NEW DELHI: There are 18 judges per 10 lakh people as compared to 50 judges recommended by the Law Commission in its 1987 report which the Chief Justice of India had recently cited seeking an increase in the judges strength.
According to the data put out by the Law Ministry in public domain, the judge to population ratio in India stands at 17.86 judges per 10 lakh people.
Mizoram has the highest judge to population ratio which stands at 57.74. In Delhi, it stands at 47.33, while in Uttar Pradesh, the most populous state of the country, the ratio is 10.54 judges per 10 lakh people.
West Bengal has the lowest judge to population ratio at 10.45 judges per 10 lakh people.
The sanctioned strength of the Supreme Court today stands at 31 judges, including the CJI as compared to 25 in 2009. The apex court faces a shortage of 3 judges. Four new judges were recently appointed to the apex court.
The sanctioned strength of the high courts till 2014 was 906 judges and it was increased to 1,079 in June this year. There are 24 high courts in the country.
But despite the increase in the sanctioned strength, the high court, as in July this year, faced a shortage of 477 judges.
The subordinate courts in the country, the backbone of justice delivery system, have a sanctioned strength of 20,502. But there are only 16,070 judicial officers serving in the courts and the shortage stood at 4,432 as on December 31, 2015.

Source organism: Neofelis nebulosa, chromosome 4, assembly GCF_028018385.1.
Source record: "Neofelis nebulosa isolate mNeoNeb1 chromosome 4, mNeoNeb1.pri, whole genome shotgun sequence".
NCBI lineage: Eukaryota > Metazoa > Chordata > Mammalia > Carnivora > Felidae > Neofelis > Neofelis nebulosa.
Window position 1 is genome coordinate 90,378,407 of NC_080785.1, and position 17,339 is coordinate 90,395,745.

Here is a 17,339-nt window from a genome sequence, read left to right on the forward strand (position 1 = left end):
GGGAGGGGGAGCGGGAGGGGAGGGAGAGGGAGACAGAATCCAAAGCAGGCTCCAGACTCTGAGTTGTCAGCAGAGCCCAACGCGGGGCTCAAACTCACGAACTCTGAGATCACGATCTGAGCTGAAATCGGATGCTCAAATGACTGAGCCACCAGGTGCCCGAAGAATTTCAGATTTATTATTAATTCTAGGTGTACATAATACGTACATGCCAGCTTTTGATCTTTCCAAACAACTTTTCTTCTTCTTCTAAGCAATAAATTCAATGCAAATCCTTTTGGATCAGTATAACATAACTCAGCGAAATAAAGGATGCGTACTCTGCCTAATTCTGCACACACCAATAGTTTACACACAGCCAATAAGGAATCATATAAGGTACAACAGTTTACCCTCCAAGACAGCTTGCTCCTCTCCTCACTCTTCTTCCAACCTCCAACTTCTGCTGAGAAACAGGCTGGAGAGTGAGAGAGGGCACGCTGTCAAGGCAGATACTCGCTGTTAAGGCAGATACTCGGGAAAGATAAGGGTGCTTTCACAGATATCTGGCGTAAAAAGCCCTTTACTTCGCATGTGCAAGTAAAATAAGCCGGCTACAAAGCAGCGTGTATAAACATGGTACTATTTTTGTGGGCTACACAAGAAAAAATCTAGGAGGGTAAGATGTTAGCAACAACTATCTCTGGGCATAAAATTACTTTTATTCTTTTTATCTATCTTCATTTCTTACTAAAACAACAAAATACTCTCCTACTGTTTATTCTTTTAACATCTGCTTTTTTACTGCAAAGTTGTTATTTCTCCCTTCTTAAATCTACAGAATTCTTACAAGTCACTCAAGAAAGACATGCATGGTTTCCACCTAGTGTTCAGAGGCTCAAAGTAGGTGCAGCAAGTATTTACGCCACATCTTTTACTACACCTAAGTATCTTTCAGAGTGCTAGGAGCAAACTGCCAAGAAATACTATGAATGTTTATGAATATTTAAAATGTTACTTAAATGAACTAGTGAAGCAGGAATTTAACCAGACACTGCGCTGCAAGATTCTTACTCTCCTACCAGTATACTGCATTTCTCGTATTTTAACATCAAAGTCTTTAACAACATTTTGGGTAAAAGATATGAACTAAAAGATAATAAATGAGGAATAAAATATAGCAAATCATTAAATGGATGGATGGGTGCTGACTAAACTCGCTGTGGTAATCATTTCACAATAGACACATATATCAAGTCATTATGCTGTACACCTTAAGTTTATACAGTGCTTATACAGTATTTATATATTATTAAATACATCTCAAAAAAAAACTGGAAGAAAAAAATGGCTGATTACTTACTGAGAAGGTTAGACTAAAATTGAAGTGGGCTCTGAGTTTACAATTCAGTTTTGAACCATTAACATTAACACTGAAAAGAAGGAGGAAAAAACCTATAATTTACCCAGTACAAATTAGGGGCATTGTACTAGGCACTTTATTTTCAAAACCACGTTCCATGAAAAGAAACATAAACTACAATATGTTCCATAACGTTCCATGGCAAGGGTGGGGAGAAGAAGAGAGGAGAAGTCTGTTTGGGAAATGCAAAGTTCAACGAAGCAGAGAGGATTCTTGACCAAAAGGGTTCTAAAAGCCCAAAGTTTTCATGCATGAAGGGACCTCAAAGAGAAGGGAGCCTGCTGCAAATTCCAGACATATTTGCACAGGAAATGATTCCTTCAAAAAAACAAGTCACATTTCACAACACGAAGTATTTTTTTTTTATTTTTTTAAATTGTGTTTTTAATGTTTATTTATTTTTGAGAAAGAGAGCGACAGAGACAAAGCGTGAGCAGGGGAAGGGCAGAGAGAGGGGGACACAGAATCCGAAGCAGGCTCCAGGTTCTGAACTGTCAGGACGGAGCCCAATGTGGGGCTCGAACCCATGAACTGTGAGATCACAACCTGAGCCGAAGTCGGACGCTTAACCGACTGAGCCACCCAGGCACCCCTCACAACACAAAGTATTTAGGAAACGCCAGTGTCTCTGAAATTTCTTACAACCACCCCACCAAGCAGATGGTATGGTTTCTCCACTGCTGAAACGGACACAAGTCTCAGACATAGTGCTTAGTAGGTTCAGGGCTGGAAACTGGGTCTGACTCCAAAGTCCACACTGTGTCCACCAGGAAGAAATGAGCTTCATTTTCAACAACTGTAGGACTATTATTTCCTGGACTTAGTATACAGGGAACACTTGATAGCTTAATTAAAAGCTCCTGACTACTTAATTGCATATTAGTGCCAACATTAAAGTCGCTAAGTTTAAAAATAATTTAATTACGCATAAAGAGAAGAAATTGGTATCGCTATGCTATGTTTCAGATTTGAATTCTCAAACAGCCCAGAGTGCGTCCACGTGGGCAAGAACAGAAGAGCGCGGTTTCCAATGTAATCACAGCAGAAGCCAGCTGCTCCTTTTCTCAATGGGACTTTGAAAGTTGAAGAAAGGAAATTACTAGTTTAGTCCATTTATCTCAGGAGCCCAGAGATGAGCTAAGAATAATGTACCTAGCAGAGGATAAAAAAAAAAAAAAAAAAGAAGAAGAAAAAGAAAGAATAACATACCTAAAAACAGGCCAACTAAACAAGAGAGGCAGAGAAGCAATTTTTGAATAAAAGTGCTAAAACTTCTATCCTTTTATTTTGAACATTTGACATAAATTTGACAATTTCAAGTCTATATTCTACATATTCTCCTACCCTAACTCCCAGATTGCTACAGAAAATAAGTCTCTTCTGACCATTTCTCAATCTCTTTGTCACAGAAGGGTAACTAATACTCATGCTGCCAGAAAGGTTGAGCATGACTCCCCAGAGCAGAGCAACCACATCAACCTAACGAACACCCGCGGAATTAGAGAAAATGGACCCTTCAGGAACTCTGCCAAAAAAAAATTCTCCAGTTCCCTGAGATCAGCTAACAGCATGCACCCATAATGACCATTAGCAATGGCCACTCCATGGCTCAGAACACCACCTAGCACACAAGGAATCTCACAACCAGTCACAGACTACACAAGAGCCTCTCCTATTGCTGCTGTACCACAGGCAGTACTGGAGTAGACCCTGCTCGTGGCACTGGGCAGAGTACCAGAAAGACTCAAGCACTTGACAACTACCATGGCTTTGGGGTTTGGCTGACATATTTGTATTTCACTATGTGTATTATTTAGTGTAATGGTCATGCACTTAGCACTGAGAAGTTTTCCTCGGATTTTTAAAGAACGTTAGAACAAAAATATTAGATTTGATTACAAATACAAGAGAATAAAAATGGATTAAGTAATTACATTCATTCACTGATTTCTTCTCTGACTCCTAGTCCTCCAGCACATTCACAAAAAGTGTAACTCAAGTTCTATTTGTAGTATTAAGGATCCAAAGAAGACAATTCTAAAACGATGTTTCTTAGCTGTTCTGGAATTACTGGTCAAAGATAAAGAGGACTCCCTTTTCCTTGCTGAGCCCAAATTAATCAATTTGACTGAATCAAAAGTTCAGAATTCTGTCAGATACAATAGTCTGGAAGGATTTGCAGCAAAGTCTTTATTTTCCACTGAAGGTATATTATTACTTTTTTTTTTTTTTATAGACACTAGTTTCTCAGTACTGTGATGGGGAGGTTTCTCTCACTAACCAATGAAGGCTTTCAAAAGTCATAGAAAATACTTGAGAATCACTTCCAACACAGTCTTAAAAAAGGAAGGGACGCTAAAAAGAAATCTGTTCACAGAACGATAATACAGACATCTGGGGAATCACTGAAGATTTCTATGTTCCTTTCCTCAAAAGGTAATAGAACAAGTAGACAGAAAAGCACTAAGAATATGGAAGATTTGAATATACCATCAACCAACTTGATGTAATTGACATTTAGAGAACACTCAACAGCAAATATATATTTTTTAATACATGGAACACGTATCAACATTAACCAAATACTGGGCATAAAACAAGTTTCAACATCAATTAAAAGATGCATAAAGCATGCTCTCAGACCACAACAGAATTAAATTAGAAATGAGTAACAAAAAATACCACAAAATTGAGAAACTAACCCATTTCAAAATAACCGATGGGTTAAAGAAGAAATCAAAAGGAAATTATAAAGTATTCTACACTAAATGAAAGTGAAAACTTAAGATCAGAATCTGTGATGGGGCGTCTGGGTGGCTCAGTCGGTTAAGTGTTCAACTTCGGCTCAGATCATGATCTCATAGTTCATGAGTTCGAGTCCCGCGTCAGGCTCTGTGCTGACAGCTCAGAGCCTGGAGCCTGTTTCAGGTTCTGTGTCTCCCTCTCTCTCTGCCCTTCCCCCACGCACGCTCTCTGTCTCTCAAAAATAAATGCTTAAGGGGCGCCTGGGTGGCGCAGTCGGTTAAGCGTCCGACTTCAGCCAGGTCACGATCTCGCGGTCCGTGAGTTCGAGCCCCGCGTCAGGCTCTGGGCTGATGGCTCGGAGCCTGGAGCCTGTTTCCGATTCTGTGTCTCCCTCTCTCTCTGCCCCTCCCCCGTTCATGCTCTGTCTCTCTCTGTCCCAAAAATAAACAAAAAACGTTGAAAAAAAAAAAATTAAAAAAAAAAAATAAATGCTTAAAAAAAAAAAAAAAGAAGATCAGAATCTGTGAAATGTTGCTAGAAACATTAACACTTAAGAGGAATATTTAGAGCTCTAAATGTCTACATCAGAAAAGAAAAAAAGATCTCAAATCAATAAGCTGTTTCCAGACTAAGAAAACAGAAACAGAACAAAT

Addressing the inaugural session of Joint Conference of Chief Ministers and Chief Justices of High Courts here in April, CJI T S Thakur had said since 1987, when the Law Commission had recommended an increase in the number of judges from then 10 judges per 10 lakh people to 50, “nothing has moved”.
Justice Thakur had said following the Law Commission’s recommendation, the Supreme Court in 2002 had also supported increasing the strength of the judiciary. A Parliamentary Department Related Standing Committee on Law, then headed by Pranab Mukherjee, had also recommended taking the ratio to 50 from 10.
On July 28, the government had informed the Lok Sabha that the Law Commission has reviewed the criteria of judge- population ratio for determining the number of judges needed which the Chief Justice of India had cited to say that India needed 50 judges per million people.
Minister of State for Law P P Chaudhary had said in a written response that the criteria of the judge-population ratio for determining the adequacy of the judge strength in the country has been reviewed by the Law Commission in its 245th report (submitted in 2014) prepared on the directions of the Supreme Court.
The apex court had asked the law panel to evolve a method for scientific assessment of the number of additional courts to clear the backlog of cases.
“In the 245th report, the Law Commission has observed that filing of cases per capita varies substantially across geographic units as filings are associated with economic and social conditions of population. As such, the Commission did not consider the judge-population ratio to be a scientific criterion for determining the adequacy of the judge strength in the country,” the minister said.
The Commission had found that in the absence of complete and scientific approach to data collection across various high courts, the ‘rate of disposal’ method to calculate the number of additional judges required to clear the backlog as well as to ensure that the new backlog is not created, is more pragmatic and useful, Chaudhary had said.